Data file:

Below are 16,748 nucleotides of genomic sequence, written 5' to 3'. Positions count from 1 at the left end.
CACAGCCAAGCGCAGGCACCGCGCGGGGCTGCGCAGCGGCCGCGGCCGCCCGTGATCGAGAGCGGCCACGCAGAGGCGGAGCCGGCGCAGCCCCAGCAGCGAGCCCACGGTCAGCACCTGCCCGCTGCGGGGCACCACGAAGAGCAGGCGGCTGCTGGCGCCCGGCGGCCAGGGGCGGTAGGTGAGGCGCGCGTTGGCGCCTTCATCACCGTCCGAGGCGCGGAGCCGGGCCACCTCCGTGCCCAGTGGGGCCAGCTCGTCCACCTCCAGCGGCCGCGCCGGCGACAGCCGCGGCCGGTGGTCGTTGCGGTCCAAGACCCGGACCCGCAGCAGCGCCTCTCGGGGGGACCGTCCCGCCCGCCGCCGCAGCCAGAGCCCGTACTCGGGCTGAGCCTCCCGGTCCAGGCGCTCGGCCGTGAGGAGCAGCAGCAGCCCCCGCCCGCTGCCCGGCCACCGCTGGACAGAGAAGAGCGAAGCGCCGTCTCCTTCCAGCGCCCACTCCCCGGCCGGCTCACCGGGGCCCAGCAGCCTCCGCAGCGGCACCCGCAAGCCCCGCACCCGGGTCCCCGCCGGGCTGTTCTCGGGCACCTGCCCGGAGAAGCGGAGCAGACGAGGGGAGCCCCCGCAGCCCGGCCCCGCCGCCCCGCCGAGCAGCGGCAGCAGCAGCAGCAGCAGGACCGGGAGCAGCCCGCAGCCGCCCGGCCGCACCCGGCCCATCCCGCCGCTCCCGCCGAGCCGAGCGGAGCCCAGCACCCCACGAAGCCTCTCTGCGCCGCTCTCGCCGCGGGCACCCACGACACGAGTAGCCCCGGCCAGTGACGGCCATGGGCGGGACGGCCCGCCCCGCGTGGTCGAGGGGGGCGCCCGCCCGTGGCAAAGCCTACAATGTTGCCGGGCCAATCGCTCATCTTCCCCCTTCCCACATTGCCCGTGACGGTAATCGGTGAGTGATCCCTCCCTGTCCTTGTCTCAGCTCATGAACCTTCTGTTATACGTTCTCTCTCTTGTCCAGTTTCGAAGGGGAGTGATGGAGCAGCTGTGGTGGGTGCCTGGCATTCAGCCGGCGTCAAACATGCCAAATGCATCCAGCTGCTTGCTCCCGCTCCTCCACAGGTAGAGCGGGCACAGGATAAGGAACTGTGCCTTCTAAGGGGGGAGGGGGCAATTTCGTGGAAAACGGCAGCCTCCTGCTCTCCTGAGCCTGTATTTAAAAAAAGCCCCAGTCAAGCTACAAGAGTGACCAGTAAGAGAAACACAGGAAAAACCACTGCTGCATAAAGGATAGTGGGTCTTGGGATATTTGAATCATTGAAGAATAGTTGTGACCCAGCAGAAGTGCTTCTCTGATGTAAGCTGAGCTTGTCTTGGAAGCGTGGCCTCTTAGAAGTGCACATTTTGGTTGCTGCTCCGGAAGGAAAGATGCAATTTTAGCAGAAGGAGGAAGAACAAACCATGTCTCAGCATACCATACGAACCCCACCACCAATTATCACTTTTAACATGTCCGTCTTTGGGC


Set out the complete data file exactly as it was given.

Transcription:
Below are 16,748 nucleotides of genomic sequence, written 5' to 3'. Positions count from 1 at the left end.
CACAGCCAAGCGCAGGCACCGCGCGGGGCTGCGCAGCGGCCGCGGCCGCCCGTGATCGAGAGCGGCCACGCAGAGGCGGAGCCGGCGCAGCCCCAGCAGCGAGCCCACGGTCAGCACCTGCCCGCTGCGGGGCACCACGAAGAGCAGGCGGCTGCTGGCGCCCGGCGGCCAGGGGCGGTAGGTGAGGCGCGCGTTGGCGCCTTCATCACCGTCCGAGGCGCGGAGCCGGGCCACCTCCGTGCCCAGTGGGGCCAGCTCGTCCACCTCCAGCGGCCGCGCCGGCGACAGCCGCGGCCGGTGGTCGTTGCGGTCCAAGACCCGGACCCGCAGCAGCGCCTCTCGGGGGGACCGTCCCGCCCGCCGCCGCAGCCAGAGCCCGTACTCGGGCTGAGCCTCCCGGTCCAGGCGCTCGGCCGTGAGGAGCAGCAGCAGCCCCCGCCCGCTGCCCGGCCACCGCTGGACAGAGAAGAGCGAAGCGCCGTCTCCTTCCAGCGCCCACTCCCCGGCCGGCTCACCGGGGCCCAGCAGCCTCCGCAGCGGCACCCGCAAGCCCCGCACCCGGGTCCCCGCCGGGCTGTTCTCGGGCACCTGCCCGGAGAAGCGGAGCAGACGAGGGGAGCCCCCGCAGCCCGGCCCCGCCGCCCCGCCGAGCAGCGGCAGCAGCAGCAGCAGCAGGACCGGGAGCAGCCCGCAGCCGCCCGGCCGCACCCGGCCCATCCCGCCGCTCCCGCCGAGCCGAGCGGAGCCCAGCACCCCACGAAGCCTCTCTGCGCCGCTCTCGCCGCGGGCACCCACGACACGAGTAGCCCCGGCCAGTGACGGCCATGGGCGGGACGGCCCGCCCCGCGTGGTCGAGGGGGGCGCCCGCCCGTGGCAAAGCCTACAATGTTGCCGGGCCAATCGCTCATCTTCCCCCTTCCCACATTGCCCGTGACGGTAATCGGTGAGTGATCCCTCCCTGTCCTTGTCTCAGCTCATGAACCTTCTGTTATACGTTCTCTCTCTTGTCCAGTTTCGAAGGGGAGTGATGGAGCAGCTGTGGTGGGTGCCTGGCATTCAGCCGGCGTCAAACATGCCAAATGCATCCAGCTGCTTGCTCCCGCTCCTCCACAGGTAGAGCGGGCACAGGATAAGGAACTGTGCCTTCTAAGGGGGGAGGGGGCAATTTCGTGGAAAACGGCAGCCTCCTGCTCTCCTGAGCCTGTATTTAAAAAAAGCCCCAGTCAAGCTACAAGAGTGACCAGTAAGAGAAACACAGGAAAAACCACTGCTGCATAAAGGATAGTGGGTCTTGGGATATTTGAATCATTGAAGAATAGTTGTGACCCAGCAGAAGTGCTTCTCTGATGTAAGCTGAGCTTGTCTTGGAAGCGTGGCCTCTTAGAAGTGCACATTTTGGTTGCTGCTCCGGAAGGAAAGATGCAATTTTAGCAGAAGGAGGAAGAACAAACCATGTCTCAGCATACCATACGAACCCCACCACCAATTATCACTTTTAACATGTCCGTCTTTGGGC